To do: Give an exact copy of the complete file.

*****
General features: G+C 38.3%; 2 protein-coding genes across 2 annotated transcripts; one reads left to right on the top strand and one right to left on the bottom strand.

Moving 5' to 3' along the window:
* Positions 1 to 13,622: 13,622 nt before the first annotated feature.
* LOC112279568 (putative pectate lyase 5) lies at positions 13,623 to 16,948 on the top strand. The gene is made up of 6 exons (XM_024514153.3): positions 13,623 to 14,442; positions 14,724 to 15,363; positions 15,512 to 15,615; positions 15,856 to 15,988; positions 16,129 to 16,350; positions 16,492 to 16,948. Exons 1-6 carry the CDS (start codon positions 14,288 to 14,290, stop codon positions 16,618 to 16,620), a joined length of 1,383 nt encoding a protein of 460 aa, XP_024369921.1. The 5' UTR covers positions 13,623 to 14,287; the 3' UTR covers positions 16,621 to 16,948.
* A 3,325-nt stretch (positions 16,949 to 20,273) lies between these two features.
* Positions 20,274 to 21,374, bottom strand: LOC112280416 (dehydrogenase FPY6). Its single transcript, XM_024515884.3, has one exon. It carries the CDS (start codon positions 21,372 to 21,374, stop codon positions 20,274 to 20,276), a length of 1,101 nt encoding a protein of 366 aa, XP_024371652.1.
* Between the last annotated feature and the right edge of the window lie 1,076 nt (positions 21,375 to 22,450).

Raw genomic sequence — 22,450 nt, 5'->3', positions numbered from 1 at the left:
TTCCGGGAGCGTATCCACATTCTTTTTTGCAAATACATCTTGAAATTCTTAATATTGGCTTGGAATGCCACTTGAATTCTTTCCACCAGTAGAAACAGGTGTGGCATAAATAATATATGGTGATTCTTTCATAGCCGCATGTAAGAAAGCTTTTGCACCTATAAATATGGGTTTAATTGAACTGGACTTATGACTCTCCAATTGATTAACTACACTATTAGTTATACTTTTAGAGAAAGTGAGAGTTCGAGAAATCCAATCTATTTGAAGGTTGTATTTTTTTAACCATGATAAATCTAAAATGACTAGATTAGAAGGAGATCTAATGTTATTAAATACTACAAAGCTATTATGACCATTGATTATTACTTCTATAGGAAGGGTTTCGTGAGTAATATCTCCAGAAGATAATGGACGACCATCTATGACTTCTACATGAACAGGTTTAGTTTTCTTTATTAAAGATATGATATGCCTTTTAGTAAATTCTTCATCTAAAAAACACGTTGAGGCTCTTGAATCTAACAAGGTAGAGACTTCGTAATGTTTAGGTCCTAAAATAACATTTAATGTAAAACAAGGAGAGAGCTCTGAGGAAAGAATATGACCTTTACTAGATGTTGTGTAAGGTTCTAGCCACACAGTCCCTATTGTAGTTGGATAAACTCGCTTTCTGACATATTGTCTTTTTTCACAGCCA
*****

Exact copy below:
General features: G+C 38.3%; 2 protein-coding genes across 2 annotated transcripts; one reads left to right on the top strand and one right to left on the bottom strand.

Moving 5' to 3' along the window:
* Positions 1 to 13,622: 13,622 nt before the first annotated feature.
* LOC112279568 (putative pectate lyase 5) lies at positions 13,623 to 16,948 on the top strand. The gene is made up of 6 exons (XM_024514153.3): positions 13,623 to 14,442; positions 14,724 to 15,363; positions 15,512 to 15,615; positions 15,856 to 15,988; positions 16,129 to 16,350; positions 16,492 to 16,948. Exons 1-6 carry the CDS (start codon positions 14,288 to 14,290, stop codon positions 16,618 to 16,620), a joined length of 1,383 nt encoding a protein of 460 aa, XP_024369921.1. The 5' UTR covers positions 13,623 to 14,287; the 3' UTR covers positions 16,621 to 16,948.
* A 3,325-nt stretch (positions 16,949 to 20,273) lies between these two features.
* Positions 20,274 to 21,374, bottom strand: LOC112280416 (dehydrogenase FPY6). Its single transcript, XM_024515884.3, has one exon. It carries the CDS (start codon positions 21,372 to 21,374, stop codon positions 20,274 to 20,276), a length of 1,101 nt encoding a protein of 366 aa, XP_024371652.1.
* Between the last annotated feature and the right edge of the window lie 1,076 nt (positions 21,375 to 22,450).

Raw genomic sequence — 22,450 nt, 5'->3', positions numbered from 1 at the left:
TTCCGGGAGCGTATCCACATTCTTTTTTGCAAATACATCTTGAAATTCTTAATATTGGCTTGGAATGCCACTTGAATTCTTTCCACCAGTAGAAACAGGTGTGGCATAAATAATATATGGTGATTCTTTCATAGCCGCATGTAAGAAAGCTTTTGCACCTATAAATATGGGTTTAATTGAACTGGACTTATGACTCTCCAATTGATTAACTACACTATTAGTTATACTTTTAGAGAAAGTGAGAGTTCGAGAAATCCAATCTATTTGAAGGTTGTATTTTTTTAACCATGATAAATCTAAAATGACTAGATTAGAAGGAGATCTAATGTTATTAAATACTACAAAGCTATTATGACCATTGATTATTACTTCTATAGGAAGGGTTTCGTGAGTAATATCTCCAGAAGATAATGGACGACCATCTATGACTTCTACATGAACAGGTTTAGTTTTCTTTATTAAAGATATGATATGCCTTTTAGTAAATTCTTCATCTAAAAAACACGTTGAGGCTCTTGAATCTAACAAGGTAGAGACTTCGTAATGTTTAGGTCCTAAAATAACATTTAATGTAAAACAAGGAGAGAGCTCTGAGGAAAGAATATGACCTTTACTAGATGTTGTGTAAGGTTCTAGCCACACAGTCCCTATTGTAGTTGGATAAACTCGCTTTCTGACATATTGTCTTTTTTCACAGCCA